Step 5: Organize Your Finished Pages

If you have a moderately advanced desktop publishing program, it may come with a feature in the print settings that automatically organizes the pages for a booklet, adding blank pages when necessary (if you didn't follow the multiples of 4 guideline earlier).

(Supposedly, you can also do it automatically using any word processor or other program with the "Print to PDF" feature. Once in PDF form, you can use Adobe Acrobat or Reader to print it as a booklet. I haven't had much success in getting the booklet printing settings to put things in the right order for me, but you may want to test it for yourself. Instructions for printing a PDF booklet)

To organize the pages manually, you just need to "think" like a booklet (see the diagram). We'll be printing on a letter-sized sheet of paper, landscape orientation, with 2 images on each side of the sheet so it can be folded in half for the booklet. Each sheet of paper will be printed double-sided, flipping on the short side.

In your word processing program, set the page orientation to landscape and, set up 2 equal columns or just divide the page visually in some way so you can align 2 of your page images side by side. Then, start placing the pages in the manner described below:

The first sheet of paper will include the front and back covers on one side -- the back cover on the left and the front cover on the right. On the reverse of the first sheet, you'll have the 2nd page on the left and the next to last page on the right.

Each of the inside sheets will contain the next two pages sequentially from the front, and the next two pages sequentially from the back. The diagram probably explains it best, but if not, here's an example of how to organize the images for a 12-page comic book (including the covers):

First sheet of paper, front side: [BACK COVER, FRONT COVER]

First sheet of paper, reverse side: [PAGE 2, PAGE 11]

Second sheet of paper, front side: [PAGE 10, PAGE 3]

Second sheet of paper, reverse side: [PAGE 4, PAGE 9]

Third sheet of paper, front side: [PAGE 8, PAGE 5]

Third sheet of paper, reverse side: [PAGE 6, PAGE 7]

Once you have all the images in the right places, add page numbers or any other additions for the final print, and then send it to the printer.

Step 6: Check & Fold Your Booklet

After printing, align the pages and double-check the order is correct for use as a booklet.

Fold each sheet of paper in half and crease firmly.

Once all pages are creased, open them up and stack them together again in the correct order.

Step 7: Stack the Pages for Binding

If you have a booklet stapler, this step is easy -- just staple your booklet in 3 evenly-spaced places along the center fold. If you plan to make a lot of booklets/comics, consider investing in one of these.

If you only have a standard stapler, you can still get a decent booklet staple by using a push-pin and loose staples.

First, I recommend clipping the pages together to keep them from sliding around. Use some scrap paper folded thickly to create padding under the clips so they don't crease your comic pages.

Next, lay the booklet pages on corkboard, thick cardboard, or another surface you can easily puncture with the push-pin without damaging anything below it.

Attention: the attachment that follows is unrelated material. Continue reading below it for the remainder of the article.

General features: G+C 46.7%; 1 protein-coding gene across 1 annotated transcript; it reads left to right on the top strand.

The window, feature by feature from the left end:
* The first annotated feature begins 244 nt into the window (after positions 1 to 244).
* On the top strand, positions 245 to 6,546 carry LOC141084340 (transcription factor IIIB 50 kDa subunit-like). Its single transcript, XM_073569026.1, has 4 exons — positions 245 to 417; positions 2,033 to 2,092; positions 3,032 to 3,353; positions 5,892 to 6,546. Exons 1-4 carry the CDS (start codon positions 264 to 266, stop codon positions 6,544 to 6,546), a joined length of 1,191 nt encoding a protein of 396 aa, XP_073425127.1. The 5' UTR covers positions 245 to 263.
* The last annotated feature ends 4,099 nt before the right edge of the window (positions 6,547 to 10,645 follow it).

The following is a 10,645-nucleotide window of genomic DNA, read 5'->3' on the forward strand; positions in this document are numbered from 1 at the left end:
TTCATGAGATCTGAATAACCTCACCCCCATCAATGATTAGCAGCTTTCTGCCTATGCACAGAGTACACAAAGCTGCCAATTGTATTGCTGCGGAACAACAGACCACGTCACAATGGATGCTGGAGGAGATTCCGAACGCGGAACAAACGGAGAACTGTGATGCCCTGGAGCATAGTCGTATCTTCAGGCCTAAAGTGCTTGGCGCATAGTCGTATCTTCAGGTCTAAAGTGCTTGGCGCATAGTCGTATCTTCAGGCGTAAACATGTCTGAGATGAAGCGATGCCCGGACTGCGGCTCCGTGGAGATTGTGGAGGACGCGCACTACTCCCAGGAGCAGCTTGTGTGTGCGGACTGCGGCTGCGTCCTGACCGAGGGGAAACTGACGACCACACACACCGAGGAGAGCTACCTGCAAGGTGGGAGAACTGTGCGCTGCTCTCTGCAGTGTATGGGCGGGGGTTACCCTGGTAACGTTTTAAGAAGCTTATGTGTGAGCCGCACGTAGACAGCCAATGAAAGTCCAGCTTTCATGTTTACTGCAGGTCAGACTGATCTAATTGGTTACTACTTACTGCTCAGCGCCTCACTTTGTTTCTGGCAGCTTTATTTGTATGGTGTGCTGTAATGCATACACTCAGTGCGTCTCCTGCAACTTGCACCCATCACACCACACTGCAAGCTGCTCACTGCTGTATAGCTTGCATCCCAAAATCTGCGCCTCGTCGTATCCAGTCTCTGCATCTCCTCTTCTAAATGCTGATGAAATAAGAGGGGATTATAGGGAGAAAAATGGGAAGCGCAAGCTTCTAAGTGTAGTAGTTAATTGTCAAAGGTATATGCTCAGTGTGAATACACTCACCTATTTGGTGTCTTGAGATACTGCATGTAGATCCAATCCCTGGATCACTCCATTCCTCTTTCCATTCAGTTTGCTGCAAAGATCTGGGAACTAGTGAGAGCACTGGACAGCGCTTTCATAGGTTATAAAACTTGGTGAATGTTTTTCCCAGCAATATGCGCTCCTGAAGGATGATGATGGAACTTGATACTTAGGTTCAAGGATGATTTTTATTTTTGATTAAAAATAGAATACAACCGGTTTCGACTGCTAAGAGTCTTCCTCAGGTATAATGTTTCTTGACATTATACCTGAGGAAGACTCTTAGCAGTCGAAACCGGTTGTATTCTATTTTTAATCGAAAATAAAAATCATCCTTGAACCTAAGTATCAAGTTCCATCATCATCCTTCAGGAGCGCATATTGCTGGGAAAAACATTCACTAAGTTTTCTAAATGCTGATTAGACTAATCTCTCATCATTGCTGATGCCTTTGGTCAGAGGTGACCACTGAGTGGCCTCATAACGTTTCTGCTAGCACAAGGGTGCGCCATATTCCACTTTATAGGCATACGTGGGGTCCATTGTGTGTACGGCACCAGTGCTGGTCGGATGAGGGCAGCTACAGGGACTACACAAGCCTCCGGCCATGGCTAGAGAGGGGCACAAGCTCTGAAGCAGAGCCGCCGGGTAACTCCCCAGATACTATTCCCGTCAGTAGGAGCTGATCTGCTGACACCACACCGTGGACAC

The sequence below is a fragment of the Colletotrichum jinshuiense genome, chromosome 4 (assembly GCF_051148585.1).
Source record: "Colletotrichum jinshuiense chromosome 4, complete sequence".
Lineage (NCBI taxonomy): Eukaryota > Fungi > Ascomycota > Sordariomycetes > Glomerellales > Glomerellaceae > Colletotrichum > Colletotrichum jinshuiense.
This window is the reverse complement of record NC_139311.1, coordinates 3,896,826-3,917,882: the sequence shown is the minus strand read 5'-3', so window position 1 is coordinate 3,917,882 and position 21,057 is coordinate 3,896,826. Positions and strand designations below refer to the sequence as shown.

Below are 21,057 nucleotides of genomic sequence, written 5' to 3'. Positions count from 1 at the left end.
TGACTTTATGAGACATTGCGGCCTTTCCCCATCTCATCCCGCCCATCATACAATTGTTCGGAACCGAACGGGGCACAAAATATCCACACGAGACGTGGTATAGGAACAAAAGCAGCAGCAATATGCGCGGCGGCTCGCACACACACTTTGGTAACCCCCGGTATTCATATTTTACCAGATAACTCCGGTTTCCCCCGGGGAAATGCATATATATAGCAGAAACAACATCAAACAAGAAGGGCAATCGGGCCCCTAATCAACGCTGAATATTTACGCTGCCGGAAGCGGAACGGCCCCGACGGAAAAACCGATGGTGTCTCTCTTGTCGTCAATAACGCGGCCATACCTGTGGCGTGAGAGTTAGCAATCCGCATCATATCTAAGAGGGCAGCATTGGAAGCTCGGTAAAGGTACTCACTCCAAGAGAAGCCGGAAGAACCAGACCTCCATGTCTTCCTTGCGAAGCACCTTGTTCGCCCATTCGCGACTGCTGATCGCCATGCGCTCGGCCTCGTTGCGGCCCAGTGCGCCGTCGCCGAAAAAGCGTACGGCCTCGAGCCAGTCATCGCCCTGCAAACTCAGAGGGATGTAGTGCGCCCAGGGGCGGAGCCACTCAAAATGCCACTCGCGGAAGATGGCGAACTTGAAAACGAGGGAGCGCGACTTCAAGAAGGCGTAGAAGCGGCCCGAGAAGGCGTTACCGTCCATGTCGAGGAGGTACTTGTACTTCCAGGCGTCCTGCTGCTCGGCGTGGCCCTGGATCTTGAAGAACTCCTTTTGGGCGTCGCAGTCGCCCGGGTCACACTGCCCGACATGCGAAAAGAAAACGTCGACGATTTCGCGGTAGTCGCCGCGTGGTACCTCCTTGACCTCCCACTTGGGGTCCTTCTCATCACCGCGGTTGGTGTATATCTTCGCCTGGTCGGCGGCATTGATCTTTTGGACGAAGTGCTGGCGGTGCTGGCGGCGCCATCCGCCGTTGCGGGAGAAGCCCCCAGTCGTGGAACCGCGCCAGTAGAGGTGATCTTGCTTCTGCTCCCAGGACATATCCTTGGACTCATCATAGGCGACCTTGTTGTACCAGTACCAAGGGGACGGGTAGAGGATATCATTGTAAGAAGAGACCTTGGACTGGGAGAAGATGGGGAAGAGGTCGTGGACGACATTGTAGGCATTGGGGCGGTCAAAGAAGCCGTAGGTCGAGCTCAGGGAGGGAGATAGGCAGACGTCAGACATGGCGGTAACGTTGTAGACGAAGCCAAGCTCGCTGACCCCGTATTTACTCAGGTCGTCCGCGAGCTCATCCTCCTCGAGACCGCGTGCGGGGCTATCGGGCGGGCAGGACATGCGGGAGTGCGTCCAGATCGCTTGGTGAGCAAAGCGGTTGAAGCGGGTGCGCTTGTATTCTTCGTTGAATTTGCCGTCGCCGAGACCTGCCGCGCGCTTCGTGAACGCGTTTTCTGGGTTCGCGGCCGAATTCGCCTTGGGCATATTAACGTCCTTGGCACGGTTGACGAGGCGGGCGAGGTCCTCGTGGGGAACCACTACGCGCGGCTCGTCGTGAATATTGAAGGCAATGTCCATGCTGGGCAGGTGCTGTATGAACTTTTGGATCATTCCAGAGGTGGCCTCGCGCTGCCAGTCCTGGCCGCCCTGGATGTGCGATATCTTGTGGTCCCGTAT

Step 8: Make Holes & Insert Staples

Break off 3 staples from the bar of staples used to refill your stapler.

Space each staple out where you want it along the fold of the booklet. (You can also see this in photo #2 of the previous step.) This is just to help choose the best spacing. I suggest doing the center staple first, to test the process, before doing the other two.

When you know where you want the staples, using the push-pin, poke a hole where each "leg" of the center staple would go into the booklet on the fold. Push completely through all the pages, keeping everything as straight and aligned as possible.

Once you have both holes created, pick up the center staple and insert it from the outside in toward the center of the booklet. Once it's pushed all the way through, press down the "legs" to close the staple.

Repeat this with the other two staples. Once all three staples are secure, re-crease the booklet (weight it down for a while, if necessary) so it lays flat when closed.

Step 9: Trim Pages (optional)

If your booklet has a lot of pages, you may notice that the edges are uneven -- the outer pages will look shorter, due to wrapping around the thickness of the other pages. (This is called "creep," and you may see print settings in your software that help you adjust for it.) I didn't do it this time, but for the most professional look, you can use a paper trimmer to trim the edges even. This gives a nice square look to the edge of your comic book.

Step 10: Enjoy Your Comic Book!

You should now have a completed comic book, ready to add your own story and share with others!

Last tip, if you're making this as an educational activity: As you can see in the second photo, I provided summaries of the characters to help the learner understand who was who when comparing the original story with the comic. You might want to do the same, or provide a copy of the original comic text to support the learner or instructor.

I hope you enjoyed this comic book instructable. If you did, please vote/share, and don't forget to show off any comics you make using this technique. Thanks for reading!

Fandom Contest

Participated in the
Fandom Contest

Be the First to Share


    • Exercise Speed Challenge

      Exercise Speed Challenge
    • Pocket-Sized Speed Challenge

      Pocket-Sized Speed Challenge
    • Super-Size Speed Challenge

      Super-Size Speed Challenge

    4 Discussions

    Penolopy Bulnick
    Penolopy Bulnick

    1 year ago

    That looks like it would be a lot of fun to play around with :)


    Reply 1 year ago

    Yep, lot's of creative uses for this!


    Reply 1 year ago

    Thanks for the comment, I'm glad you liked it!